Tuesday, July 29, 2014

Not just bad. Miserable.

From College Misery, February 22, 2011

tuesday: miserable haiku


what do you want from
me? i, bottomfeeder, teach
again: subject, verb.


the returning snow
fills the little hollow place
that once housed desire.


"why you so hard? what's
wrong with you? this is bullshit."
i am overpaid.


the coffee smells like
elevation in a cup.
sadly deceiving.


  1. The 100 Reasons NOT to go to Grad School is still out there....

    1. The smart people are somewhere else.
    2. Your colleagues are your competitors.
    3. Your pedigree counts.
    4. It takes a long time to finish.
    5. Graduate school is not what it used to be.
    6. Intellectual expectations are falling.
    7. Labor demands are increasing.
    8. There are very few jobs.
    9. It is very, very hard.
    10. There is a psychological cost.
    11. There is a psychological cost for quitting.
    12. Adulthood waits.
    13. Respect for the academic profession is declining.
    14. Adjuncthood awaits.
    15. Marriage and family usually wait.
    16. Where you live will be chosen for you.
    17. Funding is fleeting.
    18. Fellowships are few and far between.
    19. These are the best years of your life.
    20. Few ideas are exchanged.
    21. Graduate seminars can be unbearable.
    22. The liberal arts do not attract investment.
    23. There is a pecking order.
    24. “You are still in school?”
    25. Academe is built on pride.
    26. Some graduate students are more equal than others.
    27. The academic bubble may burst.
    28. Writing is hard.
    29. You may not start with plans to be a professor, but...
    30. You occupy a strange place in the world.
    31. There are biological consequences.
    32. The university is an economic engine.
    33. There is too much academic publishing.
    34. There is too little academic publishing.
    35. Mumbo-jumbo abounds.
    36. “So what are you going to do with that?”
    37. The university does not exist for your sake.
    38. The tyranny of the CV.
    39. You are asked to do the impossible.
    40. Faddishness prevails.
    41. Teaching is your first priority.
    42. Your workspace reflects your status.
    43. Attitudes about graduate school are changing.
    44. Advisers can be tyrants.
    45. Nice advisers can be worse.
    46. You may not finish.
    47. It requires tremendous self-discipline.
    48. The two-body problem.
    49. There are few tangible rewards.
    50. You are surrounded by graduate students.
    51. You are surrounded by undergraduates.
    52. Your adviser’s pedigree counts.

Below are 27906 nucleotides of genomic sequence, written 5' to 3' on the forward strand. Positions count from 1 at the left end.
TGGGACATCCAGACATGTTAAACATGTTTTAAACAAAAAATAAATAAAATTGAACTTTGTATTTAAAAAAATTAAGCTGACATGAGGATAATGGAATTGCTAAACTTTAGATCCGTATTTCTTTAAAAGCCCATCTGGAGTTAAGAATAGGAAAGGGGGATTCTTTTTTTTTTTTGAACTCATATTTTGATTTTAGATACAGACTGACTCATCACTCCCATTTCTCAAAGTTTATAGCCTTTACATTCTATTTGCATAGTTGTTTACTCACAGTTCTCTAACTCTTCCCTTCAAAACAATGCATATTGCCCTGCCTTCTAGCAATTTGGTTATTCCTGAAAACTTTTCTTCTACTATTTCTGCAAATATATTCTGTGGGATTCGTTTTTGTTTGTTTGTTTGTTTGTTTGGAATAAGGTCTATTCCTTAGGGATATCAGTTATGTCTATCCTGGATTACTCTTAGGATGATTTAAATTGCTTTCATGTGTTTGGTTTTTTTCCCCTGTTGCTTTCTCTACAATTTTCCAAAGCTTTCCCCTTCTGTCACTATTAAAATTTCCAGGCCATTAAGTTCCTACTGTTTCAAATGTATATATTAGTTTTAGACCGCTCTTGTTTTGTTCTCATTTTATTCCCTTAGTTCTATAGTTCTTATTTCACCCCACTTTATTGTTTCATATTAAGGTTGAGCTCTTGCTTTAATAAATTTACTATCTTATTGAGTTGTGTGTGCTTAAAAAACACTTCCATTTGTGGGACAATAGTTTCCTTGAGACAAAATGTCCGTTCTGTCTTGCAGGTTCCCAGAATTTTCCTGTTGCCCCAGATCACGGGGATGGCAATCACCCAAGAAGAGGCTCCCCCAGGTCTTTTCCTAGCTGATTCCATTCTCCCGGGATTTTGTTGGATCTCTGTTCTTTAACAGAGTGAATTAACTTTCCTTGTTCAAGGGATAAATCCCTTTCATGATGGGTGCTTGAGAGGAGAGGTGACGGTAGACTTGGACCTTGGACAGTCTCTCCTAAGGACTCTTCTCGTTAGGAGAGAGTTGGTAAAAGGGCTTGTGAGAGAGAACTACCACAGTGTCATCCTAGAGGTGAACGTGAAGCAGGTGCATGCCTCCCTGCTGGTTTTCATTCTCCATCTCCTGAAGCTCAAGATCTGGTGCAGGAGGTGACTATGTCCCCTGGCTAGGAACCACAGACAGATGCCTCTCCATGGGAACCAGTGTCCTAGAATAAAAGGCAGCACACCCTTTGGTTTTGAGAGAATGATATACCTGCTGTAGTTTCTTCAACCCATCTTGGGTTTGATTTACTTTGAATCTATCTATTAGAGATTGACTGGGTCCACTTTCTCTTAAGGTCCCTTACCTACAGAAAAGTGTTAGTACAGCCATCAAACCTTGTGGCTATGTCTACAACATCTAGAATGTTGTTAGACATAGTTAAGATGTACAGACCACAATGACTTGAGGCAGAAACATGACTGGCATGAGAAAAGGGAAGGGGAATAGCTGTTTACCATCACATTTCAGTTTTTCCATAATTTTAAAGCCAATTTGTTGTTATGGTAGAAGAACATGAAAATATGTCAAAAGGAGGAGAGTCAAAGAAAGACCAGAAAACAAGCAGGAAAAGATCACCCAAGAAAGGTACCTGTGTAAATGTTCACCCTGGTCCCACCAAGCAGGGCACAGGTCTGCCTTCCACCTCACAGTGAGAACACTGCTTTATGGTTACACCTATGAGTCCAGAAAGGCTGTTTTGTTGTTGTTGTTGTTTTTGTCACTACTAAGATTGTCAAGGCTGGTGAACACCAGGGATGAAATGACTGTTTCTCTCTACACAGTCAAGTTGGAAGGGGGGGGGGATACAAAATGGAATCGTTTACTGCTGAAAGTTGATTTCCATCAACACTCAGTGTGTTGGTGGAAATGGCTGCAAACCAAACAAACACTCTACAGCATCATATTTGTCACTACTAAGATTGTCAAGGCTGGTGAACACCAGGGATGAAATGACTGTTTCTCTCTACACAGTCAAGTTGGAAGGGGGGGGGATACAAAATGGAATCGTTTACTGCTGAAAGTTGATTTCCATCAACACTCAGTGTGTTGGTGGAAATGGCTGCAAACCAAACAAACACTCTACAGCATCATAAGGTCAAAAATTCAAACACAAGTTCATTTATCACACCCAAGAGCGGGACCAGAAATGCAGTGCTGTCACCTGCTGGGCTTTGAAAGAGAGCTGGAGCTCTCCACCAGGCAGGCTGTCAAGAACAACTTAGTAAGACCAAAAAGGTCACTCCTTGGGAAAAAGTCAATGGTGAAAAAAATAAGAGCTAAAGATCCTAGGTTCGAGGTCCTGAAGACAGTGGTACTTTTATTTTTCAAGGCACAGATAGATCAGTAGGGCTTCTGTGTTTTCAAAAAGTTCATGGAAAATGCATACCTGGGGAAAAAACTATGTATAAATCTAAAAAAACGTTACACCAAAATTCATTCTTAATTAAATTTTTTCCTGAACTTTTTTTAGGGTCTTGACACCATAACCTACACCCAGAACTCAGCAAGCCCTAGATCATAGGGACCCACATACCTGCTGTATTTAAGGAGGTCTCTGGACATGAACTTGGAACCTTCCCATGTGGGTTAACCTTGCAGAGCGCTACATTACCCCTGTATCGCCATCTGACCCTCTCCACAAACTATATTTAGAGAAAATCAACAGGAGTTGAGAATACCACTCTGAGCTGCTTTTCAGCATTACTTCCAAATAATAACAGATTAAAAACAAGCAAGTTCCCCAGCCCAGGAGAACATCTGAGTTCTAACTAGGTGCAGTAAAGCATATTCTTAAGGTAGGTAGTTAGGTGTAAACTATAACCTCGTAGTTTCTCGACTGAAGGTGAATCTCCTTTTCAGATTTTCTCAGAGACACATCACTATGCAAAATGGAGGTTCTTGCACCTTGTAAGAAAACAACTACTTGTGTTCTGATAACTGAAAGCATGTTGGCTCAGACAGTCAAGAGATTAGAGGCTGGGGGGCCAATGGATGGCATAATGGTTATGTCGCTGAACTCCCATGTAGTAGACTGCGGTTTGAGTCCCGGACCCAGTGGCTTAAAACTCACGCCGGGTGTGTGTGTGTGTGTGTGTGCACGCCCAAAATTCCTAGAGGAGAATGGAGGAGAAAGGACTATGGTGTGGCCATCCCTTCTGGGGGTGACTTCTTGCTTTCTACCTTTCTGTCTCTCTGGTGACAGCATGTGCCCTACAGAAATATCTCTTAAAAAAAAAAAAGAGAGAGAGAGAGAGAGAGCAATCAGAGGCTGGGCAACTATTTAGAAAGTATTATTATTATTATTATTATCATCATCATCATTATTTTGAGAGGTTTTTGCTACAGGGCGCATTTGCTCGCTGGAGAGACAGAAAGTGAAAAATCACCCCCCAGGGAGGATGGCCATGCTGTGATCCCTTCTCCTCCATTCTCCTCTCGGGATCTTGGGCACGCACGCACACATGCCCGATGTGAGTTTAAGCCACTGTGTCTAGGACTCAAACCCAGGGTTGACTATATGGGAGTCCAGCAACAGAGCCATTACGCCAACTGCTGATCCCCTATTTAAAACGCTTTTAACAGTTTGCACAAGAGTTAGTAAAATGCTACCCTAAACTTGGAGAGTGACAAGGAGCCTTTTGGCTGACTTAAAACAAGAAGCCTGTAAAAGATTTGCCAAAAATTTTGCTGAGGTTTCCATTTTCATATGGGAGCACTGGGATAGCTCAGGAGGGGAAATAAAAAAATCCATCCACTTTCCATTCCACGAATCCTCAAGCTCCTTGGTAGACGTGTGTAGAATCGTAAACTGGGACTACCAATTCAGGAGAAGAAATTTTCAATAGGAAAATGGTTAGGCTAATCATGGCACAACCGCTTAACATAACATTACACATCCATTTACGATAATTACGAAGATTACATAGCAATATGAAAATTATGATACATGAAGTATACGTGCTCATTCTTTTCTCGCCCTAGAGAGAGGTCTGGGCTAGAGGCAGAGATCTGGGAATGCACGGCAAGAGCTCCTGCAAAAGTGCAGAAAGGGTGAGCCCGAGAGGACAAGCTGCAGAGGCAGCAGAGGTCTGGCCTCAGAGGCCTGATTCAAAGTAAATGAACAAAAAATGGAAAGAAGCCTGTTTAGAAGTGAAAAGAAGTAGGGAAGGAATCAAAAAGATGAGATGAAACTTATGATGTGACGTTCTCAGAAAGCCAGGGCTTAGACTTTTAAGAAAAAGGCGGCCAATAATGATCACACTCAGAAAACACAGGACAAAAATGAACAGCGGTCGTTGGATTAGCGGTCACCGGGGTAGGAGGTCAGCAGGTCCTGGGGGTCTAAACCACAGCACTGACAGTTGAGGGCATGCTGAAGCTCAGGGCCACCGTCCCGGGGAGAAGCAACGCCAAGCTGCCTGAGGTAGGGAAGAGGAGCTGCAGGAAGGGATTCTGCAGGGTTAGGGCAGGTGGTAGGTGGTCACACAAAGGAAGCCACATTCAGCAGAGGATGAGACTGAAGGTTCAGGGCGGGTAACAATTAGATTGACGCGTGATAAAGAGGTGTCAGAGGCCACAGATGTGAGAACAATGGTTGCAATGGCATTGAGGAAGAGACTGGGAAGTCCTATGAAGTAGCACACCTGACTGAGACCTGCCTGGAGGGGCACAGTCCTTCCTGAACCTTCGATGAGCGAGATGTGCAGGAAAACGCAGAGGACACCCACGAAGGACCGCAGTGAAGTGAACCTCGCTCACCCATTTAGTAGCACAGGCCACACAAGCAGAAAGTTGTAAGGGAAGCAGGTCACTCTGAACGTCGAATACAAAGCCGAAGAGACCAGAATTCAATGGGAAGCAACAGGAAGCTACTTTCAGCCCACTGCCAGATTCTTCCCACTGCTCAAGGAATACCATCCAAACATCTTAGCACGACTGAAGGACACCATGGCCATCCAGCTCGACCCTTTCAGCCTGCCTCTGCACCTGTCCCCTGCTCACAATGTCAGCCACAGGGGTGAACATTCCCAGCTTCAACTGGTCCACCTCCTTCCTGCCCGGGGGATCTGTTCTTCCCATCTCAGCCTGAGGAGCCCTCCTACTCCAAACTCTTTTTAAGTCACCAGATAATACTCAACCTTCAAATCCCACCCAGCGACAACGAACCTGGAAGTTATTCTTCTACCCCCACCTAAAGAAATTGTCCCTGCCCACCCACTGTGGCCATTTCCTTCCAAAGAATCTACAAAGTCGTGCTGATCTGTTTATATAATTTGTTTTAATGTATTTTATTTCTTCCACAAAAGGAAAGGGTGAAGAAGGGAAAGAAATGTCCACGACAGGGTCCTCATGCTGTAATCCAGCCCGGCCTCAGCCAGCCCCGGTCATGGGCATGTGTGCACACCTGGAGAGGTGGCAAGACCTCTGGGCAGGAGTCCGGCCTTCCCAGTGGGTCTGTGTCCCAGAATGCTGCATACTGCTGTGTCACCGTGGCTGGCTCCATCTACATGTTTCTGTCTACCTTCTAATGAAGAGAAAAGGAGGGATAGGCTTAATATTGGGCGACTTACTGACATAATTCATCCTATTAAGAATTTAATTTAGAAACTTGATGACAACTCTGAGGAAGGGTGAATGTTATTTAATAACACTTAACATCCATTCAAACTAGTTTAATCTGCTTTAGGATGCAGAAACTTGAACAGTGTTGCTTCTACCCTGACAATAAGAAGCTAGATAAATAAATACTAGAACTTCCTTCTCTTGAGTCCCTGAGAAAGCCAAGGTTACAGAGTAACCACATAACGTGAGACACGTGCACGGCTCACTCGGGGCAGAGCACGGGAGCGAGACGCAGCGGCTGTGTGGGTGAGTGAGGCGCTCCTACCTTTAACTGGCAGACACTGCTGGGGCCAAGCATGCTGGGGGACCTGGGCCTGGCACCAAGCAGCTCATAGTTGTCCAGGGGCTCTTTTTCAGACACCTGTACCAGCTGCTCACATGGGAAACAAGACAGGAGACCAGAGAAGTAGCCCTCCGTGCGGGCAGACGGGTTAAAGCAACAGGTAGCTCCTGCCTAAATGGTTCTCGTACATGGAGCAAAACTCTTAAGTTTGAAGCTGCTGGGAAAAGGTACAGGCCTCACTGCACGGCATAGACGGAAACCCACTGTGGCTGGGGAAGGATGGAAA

53. Teaching assistantships.
    54. “What do you do for a living?”
    55. There are too many PhDs.
    56. Grading is miserable.
    57. Rejection is routine.
    58. The one-body problem.
    59. You pay for nothing.
    60. The tyranny of the dissertation.
    61. Unstructured time.
    62. You have no free time.
    63. Your friends pass you by.
    64. Smugness.
    65. Teaching is less and less rewarding.
    66. “Why are you studying that?”
    67. There is a star system.
    68. It is stressful.
    69. It is lonely.
    70. It is unforgiving.
    71. The tenure track is brutal.
    72. The humanities and social sciences are in trouble.
    73. Perceptions trump reality.
    74. Academic conferences.
    75. You can make more money as a schoolteacher.
    76. There is a culture of fear.
    77. It attracts the socially inept.
    78. It takes a toll on your health.
    79. The tyranny of procrastination.
    80. “When will you finish?”
    81. Comprehensive exams.
    82. Teaching is moving online.
    83. It narrows your options.
    84. The politics are vicious.
    85. It is not a ticket to the upper middle class.
    86. It is a state of being.
    87. The financial rewards are decreasing.
    88. You are not paid for what you write.
    89. Virtually no one reads what you write.
    90. Virtually no one cares about what you are doing.
    91. Downward mobility is the norm.
    92. There is a social cost.
    93. There is no getting ahead.

    ....as am I.

    1. I am out there, too, but it's more like, "out there." Or so I've been told.

  2. the returning snow
    fills the little hollow place
    that once housed desire.

    This is so sad. And so aptly captures despair. I love Greta!!

  3. After reading this, and the tweets below, I'm not sure whether August or February is the cruelest month. A good case has been made for both (and of course we'll have to consider T.S. Eliot's argument for April as well, though I think academics are mostly too overwhelmed in April to think about how overwhelmed they are, which somehow makes it semi-bearable).

    And it's good to see Strelnikov. Hi, Strelly!

    Now if only Greta would check in, my week would be complete (well, that, and I need to survive an ungodly number of student conferences, but I'm trying not to think about that for a few hours).